This is a family business
This is a family business
How do you pass down the family medical practice generations through generations? Most business families have difficulty passing it down to the next generation. Already in generation two they face challenges when the founder’s dreams are not the next generations’ dreams.
Originating around 5000 years ago in India, Ayurveda has been passed down through successive generations within the same families. My Ayurveda Doctor ……..
The Ayurvedic medical system is one of the most holistic healing systems known throughout the world. It is a holistic method of healing and operates on all planes of the human system and has been the root of almost all medical disciplines, philosophy, and treatment throughout eastern civilization. Most of the knowledge are passed down verbally from one generation to the next. They work closely together from early years and continue to work together until the leading generation feels confident to pass the baton to the next. They still remain as mentors even when they no longer actively practice.
When you listen to family stories of long-living Ayurveda families or other long-living families, you realize that their longevity comes from the strong pride in their profession, a sense of purpose, and diversity in the family. Not every family member and especially the first son is born with passion and aptitude to be in the Ayurveda profession. It requires long years of training and strong intuition. It is amazing to see them in action when they know my body history better than I do just by checking my pulse, tongue and eyes without the help of any medical tests.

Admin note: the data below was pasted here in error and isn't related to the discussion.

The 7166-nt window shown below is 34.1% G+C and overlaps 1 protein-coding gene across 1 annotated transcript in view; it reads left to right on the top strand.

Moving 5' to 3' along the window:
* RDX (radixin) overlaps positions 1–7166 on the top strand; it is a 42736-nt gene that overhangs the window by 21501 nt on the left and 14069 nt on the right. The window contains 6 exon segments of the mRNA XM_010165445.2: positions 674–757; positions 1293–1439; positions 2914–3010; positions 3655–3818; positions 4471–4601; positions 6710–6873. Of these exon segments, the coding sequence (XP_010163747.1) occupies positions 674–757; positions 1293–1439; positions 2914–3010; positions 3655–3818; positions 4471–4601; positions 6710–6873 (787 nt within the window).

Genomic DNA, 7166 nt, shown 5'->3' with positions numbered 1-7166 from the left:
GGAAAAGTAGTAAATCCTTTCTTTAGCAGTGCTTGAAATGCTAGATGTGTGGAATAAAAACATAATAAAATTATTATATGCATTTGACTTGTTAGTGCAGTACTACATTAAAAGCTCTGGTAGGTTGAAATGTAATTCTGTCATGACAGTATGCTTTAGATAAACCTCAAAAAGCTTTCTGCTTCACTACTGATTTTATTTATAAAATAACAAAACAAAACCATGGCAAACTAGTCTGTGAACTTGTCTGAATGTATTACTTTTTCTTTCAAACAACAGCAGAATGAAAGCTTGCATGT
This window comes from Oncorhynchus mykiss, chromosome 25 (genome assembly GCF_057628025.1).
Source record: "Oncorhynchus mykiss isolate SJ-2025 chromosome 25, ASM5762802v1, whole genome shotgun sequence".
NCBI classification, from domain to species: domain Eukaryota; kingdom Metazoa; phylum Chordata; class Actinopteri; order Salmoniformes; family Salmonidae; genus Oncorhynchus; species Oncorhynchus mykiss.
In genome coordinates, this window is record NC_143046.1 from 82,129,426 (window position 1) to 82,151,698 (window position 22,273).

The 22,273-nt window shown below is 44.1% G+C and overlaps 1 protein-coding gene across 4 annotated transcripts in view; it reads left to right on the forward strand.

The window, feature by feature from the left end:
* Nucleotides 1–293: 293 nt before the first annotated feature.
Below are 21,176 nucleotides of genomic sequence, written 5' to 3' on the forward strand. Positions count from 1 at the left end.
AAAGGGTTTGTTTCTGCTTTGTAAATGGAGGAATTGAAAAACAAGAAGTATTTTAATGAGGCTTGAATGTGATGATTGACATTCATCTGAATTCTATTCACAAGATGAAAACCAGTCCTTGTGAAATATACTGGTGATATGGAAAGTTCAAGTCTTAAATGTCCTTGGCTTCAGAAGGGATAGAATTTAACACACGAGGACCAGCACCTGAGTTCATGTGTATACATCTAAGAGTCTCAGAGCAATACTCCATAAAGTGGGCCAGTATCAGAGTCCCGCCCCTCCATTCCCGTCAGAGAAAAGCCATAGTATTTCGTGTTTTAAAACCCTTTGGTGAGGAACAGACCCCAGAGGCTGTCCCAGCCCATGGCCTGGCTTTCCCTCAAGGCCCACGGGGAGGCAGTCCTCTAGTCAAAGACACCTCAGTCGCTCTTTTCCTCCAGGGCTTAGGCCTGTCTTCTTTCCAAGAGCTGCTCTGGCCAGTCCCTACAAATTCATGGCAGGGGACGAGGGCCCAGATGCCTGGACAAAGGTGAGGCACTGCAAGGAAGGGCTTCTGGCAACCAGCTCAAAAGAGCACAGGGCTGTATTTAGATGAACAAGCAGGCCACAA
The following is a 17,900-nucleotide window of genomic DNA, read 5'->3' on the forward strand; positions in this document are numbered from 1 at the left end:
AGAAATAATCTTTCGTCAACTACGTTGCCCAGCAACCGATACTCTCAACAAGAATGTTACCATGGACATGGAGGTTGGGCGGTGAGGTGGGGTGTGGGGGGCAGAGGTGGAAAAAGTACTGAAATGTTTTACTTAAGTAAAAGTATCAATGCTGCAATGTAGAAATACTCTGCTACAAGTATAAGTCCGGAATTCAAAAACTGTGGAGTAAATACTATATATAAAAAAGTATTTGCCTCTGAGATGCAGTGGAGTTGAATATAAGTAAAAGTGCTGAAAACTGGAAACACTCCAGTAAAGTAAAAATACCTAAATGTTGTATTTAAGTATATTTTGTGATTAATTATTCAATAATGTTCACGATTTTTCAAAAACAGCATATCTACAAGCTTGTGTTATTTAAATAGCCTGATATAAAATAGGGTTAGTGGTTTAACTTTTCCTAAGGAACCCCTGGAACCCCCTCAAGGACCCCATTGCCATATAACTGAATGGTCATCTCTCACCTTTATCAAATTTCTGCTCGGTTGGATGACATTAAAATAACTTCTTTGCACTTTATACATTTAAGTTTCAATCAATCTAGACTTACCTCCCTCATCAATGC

These families often continue the family legacy by ‘adopting’ protégés. Sometimes a family is lucky enough to have children gifted in Ayurveda. There are more times when their children are not gifted in Ayurveda or not interested. Then, they find protégés to develop and groom to be their successors. The best scenario is if a protégé marries one of their children but there are times when that is not an option. Then, they adopt protégés to become part of the family. This is a well-accepted action by a family as all of them consider keeping the tradition of Ayurveda far more important than keeping blood lines. This is how families continue to have the best practices generations after generations. It’s not unusual to see a doctor who is a 12th generation, 20th generation, etc.
Each Ayurveda family has their secret recipes for herbal medicine or inside tips that other families don’t know. Only families share those secrets and know-hows.
I find their traditions very applicable in today’s business families in their succession planning. Families need to think clearly and determine, what’s our purpose, what’s our specialty and who is the best guardian for that purpose and specialty?